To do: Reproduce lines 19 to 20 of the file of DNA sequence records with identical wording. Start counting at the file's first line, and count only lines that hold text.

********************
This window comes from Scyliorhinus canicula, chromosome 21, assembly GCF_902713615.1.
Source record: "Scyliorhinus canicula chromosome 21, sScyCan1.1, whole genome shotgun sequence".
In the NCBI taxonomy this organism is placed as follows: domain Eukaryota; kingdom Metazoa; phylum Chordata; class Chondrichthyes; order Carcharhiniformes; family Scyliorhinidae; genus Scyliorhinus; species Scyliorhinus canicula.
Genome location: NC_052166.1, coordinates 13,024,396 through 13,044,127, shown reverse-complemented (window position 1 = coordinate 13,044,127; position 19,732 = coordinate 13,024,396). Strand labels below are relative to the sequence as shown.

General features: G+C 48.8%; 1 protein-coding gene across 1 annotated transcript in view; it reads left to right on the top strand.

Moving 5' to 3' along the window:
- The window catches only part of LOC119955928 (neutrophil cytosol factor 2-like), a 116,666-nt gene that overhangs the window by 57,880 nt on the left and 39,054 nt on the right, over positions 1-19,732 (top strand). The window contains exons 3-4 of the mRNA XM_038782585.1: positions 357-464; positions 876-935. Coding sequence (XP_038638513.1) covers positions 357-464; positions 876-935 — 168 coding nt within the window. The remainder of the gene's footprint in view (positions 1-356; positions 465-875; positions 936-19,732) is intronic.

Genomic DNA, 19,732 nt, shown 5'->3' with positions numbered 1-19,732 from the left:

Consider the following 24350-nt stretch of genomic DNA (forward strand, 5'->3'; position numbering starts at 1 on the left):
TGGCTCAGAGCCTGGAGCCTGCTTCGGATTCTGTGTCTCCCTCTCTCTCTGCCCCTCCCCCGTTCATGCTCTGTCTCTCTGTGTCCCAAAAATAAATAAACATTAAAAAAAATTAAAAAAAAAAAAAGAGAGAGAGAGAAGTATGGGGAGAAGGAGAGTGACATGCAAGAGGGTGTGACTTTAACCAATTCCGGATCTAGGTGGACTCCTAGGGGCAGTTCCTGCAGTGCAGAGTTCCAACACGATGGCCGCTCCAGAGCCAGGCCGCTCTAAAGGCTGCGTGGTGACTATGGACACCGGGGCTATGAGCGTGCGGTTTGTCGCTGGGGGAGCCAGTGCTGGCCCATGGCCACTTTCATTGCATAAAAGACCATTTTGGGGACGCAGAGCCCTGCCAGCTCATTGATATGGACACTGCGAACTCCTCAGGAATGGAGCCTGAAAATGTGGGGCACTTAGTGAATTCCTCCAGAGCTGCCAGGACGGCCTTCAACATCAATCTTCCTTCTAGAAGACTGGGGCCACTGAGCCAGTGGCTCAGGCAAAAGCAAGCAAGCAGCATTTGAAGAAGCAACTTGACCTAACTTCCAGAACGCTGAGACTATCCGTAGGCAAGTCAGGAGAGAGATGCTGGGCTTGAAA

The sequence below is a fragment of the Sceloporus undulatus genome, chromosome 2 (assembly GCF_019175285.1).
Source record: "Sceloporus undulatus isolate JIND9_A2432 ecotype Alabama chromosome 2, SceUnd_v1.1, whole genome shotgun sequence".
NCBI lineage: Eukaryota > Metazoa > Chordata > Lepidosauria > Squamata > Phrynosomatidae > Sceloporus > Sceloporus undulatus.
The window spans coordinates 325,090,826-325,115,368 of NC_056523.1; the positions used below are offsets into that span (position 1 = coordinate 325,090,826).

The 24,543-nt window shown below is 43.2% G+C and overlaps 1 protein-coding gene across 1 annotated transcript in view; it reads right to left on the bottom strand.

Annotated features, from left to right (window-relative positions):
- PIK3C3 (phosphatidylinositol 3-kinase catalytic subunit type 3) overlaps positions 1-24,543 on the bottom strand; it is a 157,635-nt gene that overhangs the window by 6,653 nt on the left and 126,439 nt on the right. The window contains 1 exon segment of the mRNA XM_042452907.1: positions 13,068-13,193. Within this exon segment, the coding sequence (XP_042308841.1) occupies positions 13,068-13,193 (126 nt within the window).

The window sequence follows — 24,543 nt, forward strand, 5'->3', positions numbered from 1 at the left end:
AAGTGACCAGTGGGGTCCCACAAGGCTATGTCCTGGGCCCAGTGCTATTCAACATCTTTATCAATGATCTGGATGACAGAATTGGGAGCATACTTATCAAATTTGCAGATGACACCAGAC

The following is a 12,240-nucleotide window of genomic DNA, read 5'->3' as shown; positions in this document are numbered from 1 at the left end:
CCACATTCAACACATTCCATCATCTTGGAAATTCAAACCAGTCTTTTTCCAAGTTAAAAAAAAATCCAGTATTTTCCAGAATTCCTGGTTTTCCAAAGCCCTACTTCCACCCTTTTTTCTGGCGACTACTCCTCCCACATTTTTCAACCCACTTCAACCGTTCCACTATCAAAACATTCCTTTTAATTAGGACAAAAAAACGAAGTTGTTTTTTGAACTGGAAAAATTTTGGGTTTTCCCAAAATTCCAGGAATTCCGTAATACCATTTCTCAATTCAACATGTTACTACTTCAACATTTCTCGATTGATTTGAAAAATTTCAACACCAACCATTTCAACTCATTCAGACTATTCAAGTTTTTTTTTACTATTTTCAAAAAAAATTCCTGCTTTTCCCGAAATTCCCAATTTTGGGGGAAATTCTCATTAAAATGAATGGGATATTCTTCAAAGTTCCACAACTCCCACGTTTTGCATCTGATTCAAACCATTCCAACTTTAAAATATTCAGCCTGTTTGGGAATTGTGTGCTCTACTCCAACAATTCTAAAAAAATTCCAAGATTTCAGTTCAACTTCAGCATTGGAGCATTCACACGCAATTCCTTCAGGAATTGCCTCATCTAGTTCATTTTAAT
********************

AAGTGACCAGTGGGGTCCCACAAGGCTATGTCCTGGGCCCAGTGCTATTCAACATCTTTATCAATGATCTGGATGACAGAATTGGGAGCATACTTATCAAATTTGCAGATGACACCAGAC

The following is a 12,240-nucleotide window of genomic DNA, read 5'->3' as shown; positions in this document are numbered from 1 at the left end: